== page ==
The biggest challenge for Fort McMurray, Noorani says, is the availability of land. She hopes the municipality’s arrangement with the federal government whereby Wood Buffalo funds infrastructure projects like highway twinning in exchange for Crown land is its own version of cold-weather certification. The municipality just acquired 51 acres for the Parsons Creek residential development, and another 72 could be slated for a power centre. But diversification will be a Herculean feat, especially since the municipality wants the energy sector to come back in full force. Straddling that line seems to be a concern for most Albertan economic development departments: they want to be less reliant on resource revenues but also want the resource revenues to return.
The other word of the day is uncertainty. “Everybody is wondering what’s going to happen,” says Leann Hackman-Carty, CEO of Economic Developers Alberta, of the new NDP government. “Businesses are nervous and they want to make sure investment is a priority.” She says most EDOs are “rose-coloured-glasses people,” prone to focusing on the positives, and considers the new government a golden opportunity. “If they don’t know much about economic development, here’s my chance,” she says.
But traditionally, EDOs and politicians haven’t been kindred spirits. Hackman-Carty blames this in part on a communication breakdown. “They get frustrated with each other,” she says. “So [EDA] says, ‘Look, you can’t expect an elected official to support you and increase your budget if they don’t know what you do.’ ” For EDOs, this will be the central dilemma of post-boom Alberta: how to communicate urgency and potential to investors and legislators using the oft-opaque language of “collaboration” and “diversification.” It’s a common critique of the profession, but perhaps the vague language of economic development is also a strength; perhaps it signals open-mindedness and big-picture planning, a holistic approach that the province sorely needs. It is, after all, not so different from the language the NDP has used to champion the royalty review, the increased minimum wage and other such overhauls.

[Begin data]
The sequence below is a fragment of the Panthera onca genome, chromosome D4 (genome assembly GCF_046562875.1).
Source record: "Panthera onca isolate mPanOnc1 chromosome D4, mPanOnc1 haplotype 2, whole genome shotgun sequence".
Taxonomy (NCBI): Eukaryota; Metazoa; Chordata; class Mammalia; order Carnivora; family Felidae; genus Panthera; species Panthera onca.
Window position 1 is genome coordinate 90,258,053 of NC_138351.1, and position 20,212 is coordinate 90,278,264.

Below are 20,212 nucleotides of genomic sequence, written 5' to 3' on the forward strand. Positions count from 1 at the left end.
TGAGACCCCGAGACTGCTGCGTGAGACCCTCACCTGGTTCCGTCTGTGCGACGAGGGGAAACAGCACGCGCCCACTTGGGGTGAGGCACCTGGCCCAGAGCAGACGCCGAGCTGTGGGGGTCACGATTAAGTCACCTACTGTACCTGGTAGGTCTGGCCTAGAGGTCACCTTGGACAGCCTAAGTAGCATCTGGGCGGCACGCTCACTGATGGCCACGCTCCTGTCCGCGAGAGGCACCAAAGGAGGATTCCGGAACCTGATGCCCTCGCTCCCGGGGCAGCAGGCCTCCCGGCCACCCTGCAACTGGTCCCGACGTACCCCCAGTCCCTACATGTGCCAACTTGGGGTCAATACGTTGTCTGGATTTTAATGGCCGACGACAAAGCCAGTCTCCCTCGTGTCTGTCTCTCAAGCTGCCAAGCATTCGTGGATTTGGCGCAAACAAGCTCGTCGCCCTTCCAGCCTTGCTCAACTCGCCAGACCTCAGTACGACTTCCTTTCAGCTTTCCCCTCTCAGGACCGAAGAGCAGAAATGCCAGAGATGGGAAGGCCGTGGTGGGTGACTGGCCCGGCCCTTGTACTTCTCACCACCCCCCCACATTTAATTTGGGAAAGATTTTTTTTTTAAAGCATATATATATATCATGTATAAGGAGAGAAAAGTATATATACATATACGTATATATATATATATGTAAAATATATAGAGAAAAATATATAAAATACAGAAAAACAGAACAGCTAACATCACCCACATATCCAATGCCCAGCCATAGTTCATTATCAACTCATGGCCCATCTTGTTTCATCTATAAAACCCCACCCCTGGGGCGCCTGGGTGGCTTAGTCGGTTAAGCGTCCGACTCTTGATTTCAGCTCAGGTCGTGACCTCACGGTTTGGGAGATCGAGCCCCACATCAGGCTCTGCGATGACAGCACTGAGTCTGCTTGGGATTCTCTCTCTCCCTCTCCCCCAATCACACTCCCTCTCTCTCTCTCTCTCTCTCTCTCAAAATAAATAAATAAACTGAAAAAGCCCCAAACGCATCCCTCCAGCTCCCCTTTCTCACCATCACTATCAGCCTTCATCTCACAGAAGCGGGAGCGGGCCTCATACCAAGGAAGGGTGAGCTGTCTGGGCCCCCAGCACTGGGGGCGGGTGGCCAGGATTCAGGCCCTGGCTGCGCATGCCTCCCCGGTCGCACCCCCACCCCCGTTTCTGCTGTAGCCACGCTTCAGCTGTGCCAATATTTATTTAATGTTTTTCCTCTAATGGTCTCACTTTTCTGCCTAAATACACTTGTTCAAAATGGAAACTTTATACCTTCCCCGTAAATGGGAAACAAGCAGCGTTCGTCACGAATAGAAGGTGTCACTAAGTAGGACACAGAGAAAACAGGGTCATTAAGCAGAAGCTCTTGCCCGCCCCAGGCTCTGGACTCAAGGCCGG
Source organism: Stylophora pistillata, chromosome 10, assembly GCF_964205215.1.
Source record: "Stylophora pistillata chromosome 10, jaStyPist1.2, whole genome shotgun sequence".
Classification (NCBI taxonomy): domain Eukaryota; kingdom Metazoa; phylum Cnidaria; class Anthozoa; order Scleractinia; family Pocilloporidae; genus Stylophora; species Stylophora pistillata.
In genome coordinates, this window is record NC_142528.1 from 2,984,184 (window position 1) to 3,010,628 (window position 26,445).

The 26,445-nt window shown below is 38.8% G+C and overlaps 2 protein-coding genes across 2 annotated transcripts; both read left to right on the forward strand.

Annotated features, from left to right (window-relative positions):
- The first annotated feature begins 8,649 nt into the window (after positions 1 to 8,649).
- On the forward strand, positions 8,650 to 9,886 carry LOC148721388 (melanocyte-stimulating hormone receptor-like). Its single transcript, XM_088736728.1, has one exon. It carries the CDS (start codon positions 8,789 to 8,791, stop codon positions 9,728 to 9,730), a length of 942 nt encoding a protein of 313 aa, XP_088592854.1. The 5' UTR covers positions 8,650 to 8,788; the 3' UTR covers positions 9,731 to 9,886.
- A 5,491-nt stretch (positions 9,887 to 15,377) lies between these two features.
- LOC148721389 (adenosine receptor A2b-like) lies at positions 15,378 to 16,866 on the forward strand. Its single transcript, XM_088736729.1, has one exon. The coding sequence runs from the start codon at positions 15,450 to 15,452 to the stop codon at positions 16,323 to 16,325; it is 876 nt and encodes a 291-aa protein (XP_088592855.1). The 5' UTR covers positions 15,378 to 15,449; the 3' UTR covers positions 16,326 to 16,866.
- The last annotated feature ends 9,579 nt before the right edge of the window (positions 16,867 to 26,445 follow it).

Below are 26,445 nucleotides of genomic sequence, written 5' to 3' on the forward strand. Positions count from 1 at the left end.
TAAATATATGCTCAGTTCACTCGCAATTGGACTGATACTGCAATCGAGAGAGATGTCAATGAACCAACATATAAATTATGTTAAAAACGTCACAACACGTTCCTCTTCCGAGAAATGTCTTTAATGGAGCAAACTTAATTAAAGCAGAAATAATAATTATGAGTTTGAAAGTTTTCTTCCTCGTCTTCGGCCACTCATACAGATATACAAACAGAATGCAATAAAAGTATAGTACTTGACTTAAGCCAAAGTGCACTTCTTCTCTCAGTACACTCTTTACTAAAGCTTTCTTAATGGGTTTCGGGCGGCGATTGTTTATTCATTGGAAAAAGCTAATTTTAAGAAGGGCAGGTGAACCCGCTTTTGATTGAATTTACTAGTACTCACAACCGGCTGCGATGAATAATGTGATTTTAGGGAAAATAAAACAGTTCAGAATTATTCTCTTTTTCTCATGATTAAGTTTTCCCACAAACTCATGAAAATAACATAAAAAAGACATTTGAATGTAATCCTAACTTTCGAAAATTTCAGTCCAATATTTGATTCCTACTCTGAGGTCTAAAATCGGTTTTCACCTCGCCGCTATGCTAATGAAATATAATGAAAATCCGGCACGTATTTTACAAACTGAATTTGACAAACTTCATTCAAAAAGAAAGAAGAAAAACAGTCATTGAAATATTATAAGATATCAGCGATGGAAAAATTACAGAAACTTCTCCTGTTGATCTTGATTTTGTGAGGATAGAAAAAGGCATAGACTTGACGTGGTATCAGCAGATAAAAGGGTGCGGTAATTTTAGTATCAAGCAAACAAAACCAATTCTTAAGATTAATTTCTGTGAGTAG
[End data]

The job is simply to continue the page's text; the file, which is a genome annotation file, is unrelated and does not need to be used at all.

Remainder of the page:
“When things are good, economic development officers don’t spend as much time really working with local businesses hands on,” says Hackman-Carty. “A lot of their energy goes into business retention programs.” They can no longer afford to take that for granted. “They have to be smart in what they’re doing, so some of them end up staying closer to home and being more creative in their work.” As winter approaches, economic development officers will surely look to the cold weather for inspiration.